This month it is Mental Health Awareness Month in Australia. I wanted to publish a post relating to mental health every day of the month so that I can personally raise awareness. You can find all posts, posted & upcoming on my schedule. I can feel when my anxiety is creeping in trying to take over and sometimes it is easier to manage than others. Sometimes, I need to adopt de-escalation techniques to stop the anxiety from taking over my every day life. This post will share 5 techniques that you can try.
Firstly, I wanted to say that I am by no means a doctor, or an expert but these are techniques that have helped me in the past. They don’t always work for me, but a combination can keep me on track for a while longer.
Notice the Warning Signs
Everyone has different feelings and triggers. The first step, is noticing what yours are. Perhaps you start overthinking in a negative way about everything, or start having a slight tightness in your chest in everyday life. Maybe, you have anxious traits such as nail biting, skin picking or foot tapping that happen more frequently when you’re in an anxious state.
By noticing the warning signs, you can log them & discover the early signs of your anxiety creeping back in. Then, you can start the de-escalation techniques so that it doesn’t spiral.
Discover a Healthy Alternative
If you have negative traits such as nail biting or foot tapping, it can be beneficial to have a healthy alternative. It is not always useful to say just stop doing these things but doing something else similar can help with de-escalation. If you are foot tapping, you could get yourself a fidget cube so your fingers are occupied and you can concentrate on the task at hand. If you bite the skin on your lips, you could try chewing gum instead. This way, you are still activating the zone without causing damage to your body.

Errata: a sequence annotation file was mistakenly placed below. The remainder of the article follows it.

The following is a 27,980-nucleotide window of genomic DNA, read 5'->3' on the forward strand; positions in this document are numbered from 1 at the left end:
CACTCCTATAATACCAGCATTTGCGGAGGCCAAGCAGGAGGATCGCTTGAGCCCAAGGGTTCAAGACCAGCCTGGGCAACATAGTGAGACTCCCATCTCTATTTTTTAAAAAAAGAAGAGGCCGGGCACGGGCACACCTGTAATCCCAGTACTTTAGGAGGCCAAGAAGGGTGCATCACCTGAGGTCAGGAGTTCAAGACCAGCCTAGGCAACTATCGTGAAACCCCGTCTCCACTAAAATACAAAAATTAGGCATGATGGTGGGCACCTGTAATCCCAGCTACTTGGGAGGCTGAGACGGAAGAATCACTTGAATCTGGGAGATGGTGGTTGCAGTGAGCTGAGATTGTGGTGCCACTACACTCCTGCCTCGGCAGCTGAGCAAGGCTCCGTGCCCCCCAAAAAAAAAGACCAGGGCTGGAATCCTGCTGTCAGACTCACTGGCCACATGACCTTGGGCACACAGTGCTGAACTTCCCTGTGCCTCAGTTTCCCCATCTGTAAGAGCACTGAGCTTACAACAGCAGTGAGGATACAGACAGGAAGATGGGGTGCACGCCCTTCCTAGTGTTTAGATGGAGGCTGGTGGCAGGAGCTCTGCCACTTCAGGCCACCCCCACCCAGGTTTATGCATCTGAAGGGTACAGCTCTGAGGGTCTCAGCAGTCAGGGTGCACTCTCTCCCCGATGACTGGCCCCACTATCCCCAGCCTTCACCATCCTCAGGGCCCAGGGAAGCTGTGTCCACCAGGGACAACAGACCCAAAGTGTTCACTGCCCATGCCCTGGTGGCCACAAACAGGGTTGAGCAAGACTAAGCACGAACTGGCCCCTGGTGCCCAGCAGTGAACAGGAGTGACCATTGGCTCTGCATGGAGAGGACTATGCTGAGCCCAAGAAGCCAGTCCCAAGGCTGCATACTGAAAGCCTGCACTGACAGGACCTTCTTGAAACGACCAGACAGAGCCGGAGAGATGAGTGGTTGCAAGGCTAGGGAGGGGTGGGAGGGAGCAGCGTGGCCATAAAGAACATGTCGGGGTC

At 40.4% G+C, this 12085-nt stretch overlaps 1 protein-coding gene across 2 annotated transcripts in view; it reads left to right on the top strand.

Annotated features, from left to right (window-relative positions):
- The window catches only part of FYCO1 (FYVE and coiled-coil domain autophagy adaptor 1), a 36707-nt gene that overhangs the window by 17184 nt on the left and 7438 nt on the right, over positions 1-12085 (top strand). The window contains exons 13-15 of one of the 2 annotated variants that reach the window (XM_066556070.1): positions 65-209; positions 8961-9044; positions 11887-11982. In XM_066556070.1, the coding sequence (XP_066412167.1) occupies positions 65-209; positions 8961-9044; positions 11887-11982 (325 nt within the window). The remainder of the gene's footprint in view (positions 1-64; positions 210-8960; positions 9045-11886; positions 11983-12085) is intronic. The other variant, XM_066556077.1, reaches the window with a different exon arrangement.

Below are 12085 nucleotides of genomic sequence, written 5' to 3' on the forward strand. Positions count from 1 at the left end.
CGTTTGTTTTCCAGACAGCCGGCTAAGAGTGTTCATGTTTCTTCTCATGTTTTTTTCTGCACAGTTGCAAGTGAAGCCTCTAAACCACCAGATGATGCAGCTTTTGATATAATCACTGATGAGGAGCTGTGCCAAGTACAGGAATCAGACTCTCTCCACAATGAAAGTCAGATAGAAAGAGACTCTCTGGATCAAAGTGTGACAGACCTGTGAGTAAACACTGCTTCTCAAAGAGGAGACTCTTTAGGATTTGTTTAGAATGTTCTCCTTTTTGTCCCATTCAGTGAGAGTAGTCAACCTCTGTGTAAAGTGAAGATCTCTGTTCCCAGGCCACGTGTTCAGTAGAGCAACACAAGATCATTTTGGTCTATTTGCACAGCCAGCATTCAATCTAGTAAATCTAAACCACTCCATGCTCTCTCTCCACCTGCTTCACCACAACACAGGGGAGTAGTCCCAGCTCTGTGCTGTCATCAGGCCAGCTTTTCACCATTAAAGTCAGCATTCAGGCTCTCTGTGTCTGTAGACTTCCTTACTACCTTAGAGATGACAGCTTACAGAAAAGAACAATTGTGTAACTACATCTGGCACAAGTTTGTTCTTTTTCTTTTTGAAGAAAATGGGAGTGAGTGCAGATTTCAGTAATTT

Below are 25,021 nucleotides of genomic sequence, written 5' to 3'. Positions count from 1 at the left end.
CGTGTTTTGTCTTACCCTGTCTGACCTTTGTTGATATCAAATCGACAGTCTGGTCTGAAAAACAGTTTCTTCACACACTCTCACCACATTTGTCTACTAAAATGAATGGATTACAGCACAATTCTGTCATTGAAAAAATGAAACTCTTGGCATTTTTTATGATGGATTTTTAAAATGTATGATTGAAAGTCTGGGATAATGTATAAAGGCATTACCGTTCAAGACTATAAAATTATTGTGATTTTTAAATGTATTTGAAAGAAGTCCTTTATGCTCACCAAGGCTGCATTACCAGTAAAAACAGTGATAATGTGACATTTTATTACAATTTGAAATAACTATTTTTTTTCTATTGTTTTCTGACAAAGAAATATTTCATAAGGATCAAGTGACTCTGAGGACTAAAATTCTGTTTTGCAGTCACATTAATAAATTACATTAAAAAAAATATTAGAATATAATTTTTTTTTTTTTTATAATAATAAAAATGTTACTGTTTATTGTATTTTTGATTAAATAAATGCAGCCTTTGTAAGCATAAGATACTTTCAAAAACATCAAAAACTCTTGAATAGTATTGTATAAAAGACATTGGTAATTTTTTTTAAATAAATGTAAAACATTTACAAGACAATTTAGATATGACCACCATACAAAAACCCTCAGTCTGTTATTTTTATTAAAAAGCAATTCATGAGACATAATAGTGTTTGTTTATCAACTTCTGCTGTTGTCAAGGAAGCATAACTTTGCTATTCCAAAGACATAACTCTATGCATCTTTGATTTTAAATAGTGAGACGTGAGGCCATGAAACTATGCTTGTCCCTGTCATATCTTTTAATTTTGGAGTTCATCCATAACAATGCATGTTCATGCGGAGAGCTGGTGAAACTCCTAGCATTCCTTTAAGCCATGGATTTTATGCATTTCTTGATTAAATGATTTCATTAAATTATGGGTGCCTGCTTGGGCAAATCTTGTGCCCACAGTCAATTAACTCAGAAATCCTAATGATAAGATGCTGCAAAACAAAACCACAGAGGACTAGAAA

This is something I never really thought much of until I’d tried a few different techniques. Some say colouring books are best because you are doing something creative. Others prefer living every single moment and training themselves to only focus on what is happening in the moment. I like these techniques, though I struggle with the latter, but also like meditation & yoga. Taking time to focus on quieting my mind and calming down my thoughts and breathing. The more meditation and yoga I do during the early signs of anxiety, the less likely it is to become uncontrollable de-escalation. If you feel like you don’t have time to be mindful, you need it more than ever.
Talk to Someone
Maybe one of the most obvious yet most difficult to do for the first time. I am open about my mental health and when I am struggling now so this is getting easier for me but it is still not the easiest. Talking to someone before de-escalation (the point where anxiety has a bigger hold over your life) and having a safe space to talk about your feelings can be the difference between moving forwards or struggling uphill. It doesn’t have to be a person in your physical life either, twitter has a very supportive mental health community or you can find a therapist to talk to online with companies like TimeWith.
These are my personal techniques, do you have anything you’d like to add?